Hope And Freckles: Fleeing To A Better Forest (Bill Kiley)

Hello, friends! Our book today is Hope And Freckles: Fleeing To A Better Forest, written by Bill Kiley and illustrated by Mary Manning.

Mother deer Hope and her fawn Freckles have lived in the Olden Forest all their life, but the time has come for them to leave; food is growing scarce and the number of predators are increasing. Fearing for her baby’s future, Hope decides to head to the Big Pine Forest. Together, the two walk for many days, meeting other deer who have also been forced from their homes and traveling beside them. At last, they reach to Big Pine Forest, only to find a big wall and two rangers barring their entrance. Initially combative, the rangers listen to the deers’ pleas for refuge and decide to let them in, but under a few conditions: they will have to be separated from the other deer, fenced in until the higher-ups decide if they can stay. Most frighteningly, they declare the adult deer must be separated from their fawns. Freckles cries at the thought of being separated from his mother, and Hope tries her best to comfort him by promising they’ll see each other again soon. Yet as the days go by with no word or sign of Freckles, Hope begins to wonder: will she ever see her baby again?

Whew, this one is heavy. Essentially a storybook retelling of the current immigration crisis at the United States’ southern border, this animal-fable is striking honest. Hope and Freckles are eventually reunited, but other refugee deer are suddenly loaded into trucks that take them back to their origins – without their fawns (there is a vague promise that the fawns will be brought to them later, but this is never shown and left ambiguous). It’s sad, and could potentially be upsetting for younger readers, yet does a commendable job of making such complicated subject accessible and understandable. The digital art is exceptionally good for an indie, with expressive characters that inspire empathy. The length and subject matter are better for older readers, though JJ was very invested throughout. A challenging tale to be sure, but one that may help little ones find sympathy for those seeking better lives. Baby Bookworm approved.

(Note: A copy of this book was provided to The Baby Bookworm by the author in exchange for an honest review.)

A Different Pond (Bao Phi)

Hello, friends! Today, we’re reviewing A Different Pond, written by Bao Phi and illustrated by Thi Bui, a quietly powerful story of family and fortitude.

A young boy wakes early with his father, both moving quietly so as not to wake the rest of the family. He helps his father load the car with their fishing supplies. They drive to the bait shop, where the owner remarks that they are up very early this morning. The boy’s father explains that he got a second job, and when he and the boy arrive at the lake, the boy wonders aloud: if his father has two jobs now, why must they still fish for food? The father explains that in America, everything is very expensive, and the boy helps him ready his line and light a fire for warmth. In the quiet solitude of the dark morning, the boy’s father tells him about the pond he would fish in when he was the boy’s age, with the brother he lost in the war. The boy and father catch enough fish, and return home to an apartment filled with the warmth and love of their family. The boy takes great pride in their bounty – he helped to provide dinner.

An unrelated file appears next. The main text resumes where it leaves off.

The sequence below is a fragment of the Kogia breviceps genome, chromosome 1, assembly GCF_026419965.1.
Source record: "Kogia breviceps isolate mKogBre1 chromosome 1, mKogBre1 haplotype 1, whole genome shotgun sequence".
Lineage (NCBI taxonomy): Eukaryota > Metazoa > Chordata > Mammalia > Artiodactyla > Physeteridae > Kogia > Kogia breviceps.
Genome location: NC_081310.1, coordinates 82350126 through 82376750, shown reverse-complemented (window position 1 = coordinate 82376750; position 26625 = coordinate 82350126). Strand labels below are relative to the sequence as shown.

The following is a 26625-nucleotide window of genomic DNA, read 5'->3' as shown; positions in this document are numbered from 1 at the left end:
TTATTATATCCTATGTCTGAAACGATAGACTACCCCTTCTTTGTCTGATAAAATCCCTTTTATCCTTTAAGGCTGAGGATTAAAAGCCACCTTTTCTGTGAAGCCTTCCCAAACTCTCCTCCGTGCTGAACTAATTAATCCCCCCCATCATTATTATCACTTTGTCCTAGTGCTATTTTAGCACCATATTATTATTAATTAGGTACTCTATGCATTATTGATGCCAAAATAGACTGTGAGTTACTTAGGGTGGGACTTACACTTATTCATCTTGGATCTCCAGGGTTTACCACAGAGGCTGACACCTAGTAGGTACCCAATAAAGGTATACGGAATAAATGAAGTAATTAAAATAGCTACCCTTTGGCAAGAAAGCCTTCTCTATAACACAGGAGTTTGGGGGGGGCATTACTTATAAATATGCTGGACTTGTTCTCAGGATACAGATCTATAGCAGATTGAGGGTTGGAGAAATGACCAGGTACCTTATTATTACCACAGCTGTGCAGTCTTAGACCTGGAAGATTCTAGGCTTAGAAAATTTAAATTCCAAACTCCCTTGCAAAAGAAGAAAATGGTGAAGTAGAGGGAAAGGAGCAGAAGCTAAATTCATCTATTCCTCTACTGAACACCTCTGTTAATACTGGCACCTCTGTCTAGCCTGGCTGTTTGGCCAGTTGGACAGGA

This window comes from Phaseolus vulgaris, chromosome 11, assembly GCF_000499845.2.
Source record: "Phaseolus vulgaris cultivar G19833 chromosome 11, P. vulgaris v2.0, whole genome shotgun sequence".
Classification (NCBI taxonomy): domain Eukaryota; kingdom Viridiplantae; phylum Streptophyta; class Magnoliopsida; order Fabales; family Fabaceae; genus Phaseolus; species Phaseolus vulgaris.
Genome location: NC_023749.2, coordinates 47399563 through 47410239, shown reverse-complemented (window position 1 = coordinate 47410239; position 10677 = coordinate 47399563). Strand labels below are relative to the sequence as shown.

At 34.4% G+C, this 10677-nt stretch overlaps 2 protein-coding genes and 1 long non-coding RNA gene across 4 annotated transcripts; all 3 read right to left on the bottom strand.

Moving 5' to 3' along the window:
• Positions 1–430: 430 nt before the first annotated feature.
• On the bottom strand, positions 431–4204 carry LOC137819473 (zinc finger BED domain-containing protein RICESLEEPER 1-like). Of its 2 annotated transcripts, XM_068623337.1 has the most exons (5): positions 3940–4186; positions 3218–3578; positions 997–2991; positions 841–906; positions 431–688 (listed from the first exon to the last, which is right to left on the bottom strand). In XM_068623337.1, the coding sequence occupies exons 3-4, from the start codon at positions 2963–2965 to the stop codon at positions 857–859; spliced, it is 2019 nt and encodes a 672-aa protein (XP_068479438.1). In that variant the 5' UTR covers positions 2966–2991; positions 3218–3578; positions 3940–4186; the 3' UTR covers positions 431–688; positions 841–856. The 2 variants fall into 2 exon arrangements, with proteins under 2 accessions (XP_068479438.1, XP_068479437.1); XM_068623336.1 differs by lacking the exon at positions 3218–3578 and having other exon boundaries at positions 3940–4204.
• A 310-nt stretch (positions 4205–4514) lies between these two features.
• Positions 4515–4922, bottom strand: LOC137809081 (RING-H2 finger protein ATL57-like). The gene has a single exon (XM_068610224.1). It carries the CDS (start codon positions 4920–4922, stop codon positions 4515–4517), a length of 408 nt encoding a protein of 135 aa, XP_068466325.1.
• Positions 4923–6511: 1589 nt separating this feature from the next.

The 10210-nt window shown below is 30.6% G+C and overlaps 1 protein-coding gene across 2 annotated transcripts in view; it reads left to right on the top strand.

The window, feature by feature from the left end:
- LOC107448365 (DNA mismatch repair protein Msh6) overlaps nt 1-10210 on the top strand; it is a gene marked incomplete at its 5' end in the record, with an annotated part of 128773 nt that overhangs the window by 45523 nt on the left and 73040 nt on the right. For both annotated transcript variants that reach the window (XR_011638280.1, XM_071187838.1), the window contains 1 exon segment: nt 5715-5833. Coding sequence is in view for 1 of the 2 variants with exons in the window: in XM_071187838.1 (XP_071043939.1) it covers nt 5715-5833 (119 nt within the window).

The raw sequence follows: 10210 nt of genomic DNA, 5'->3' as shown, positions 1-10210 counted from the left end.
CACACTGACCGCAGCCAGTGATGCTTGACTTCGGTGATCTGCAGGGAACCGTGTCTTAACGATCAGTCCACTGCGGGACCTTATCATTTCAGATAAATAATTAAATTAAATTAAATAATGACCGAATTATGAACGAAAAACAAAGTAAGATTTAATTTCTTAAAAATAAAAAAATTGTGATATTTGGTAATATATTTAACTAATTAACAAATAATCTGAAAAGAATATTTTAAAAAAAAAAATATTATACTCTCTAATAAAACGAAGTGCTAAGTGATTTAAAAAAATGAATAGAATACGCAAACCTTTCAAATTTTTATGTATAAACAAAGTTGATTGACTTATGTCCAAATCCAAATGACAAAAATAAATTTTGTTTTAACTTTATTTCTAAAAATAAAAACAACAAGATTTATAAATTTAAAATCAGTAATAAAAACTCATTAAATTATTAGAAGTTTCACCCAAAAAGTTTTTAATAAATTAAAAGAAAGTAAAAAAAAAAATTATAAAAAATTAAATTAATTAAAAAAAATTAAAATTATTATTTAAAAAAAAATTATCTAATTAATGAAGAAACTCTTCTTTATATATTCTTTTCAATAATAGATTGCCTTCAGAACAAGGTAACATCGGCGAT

Wow. This was an incredible book. The story of father and son and their early-morning fishing trip is moving on many levels, but what makes it remarkable is its broad appeal across ages. The text on each page is chosen carefully, openly appealing and interesting to little ones yet conveying meaningful subtext to older readers in an economy of words. It’s beautiful and powerful, and leaves those of any age with much to think about. The art is perfect, capturing the mood and and emotions of the characters and environments in soft, soothing tones, making the reader feel as safe and at home as the little boy in the story. The length was fine for JJ, and we both loved it. This is a piece of art in picture book form, and a must-read for all ages. Baby Bookworm approved!

We Came To America (Faith Ringgold)

Hello friends, and happy Independence Day! We wanted to read a special book for the occasion, so we chose We Came To America by Faith Ringgold, an illustrated poem in picture book form that celebrates the diversity that founded our nation and our culture.

“We came to America, every color, race, and religion, from every country in the world,” the rhyming text of We Came To America repeats, accompanying a folk-style portrait of a person, group or family from a different corner of the Earth. Some came in chains, some came escaping persecution, some came hoping for opportunity, even a very few have always been here. Most important, they all came together to form the United States, a country built from voyagers, migrants and dreamers who came here and gave of themselves to create the land we all call home.

Lovely book with a fantastic message. I love that the diversity of America, and Americans, is explored with tact but still honest (for instance, it’s important that slavery is not shied away from as one of ways people came to be in the US). But ultimately, it’s a celebration of the great multitudes of cultures, religions, and communities that built the nation and continue to make up it’s very fabric. The folk art is colorful and vibrant, and JJ enjoyed it a lot. The length was great, and the message is as timeless as it is timely: no matter our origins or appearances, we are ALL Americans. Baby Bookworm approved!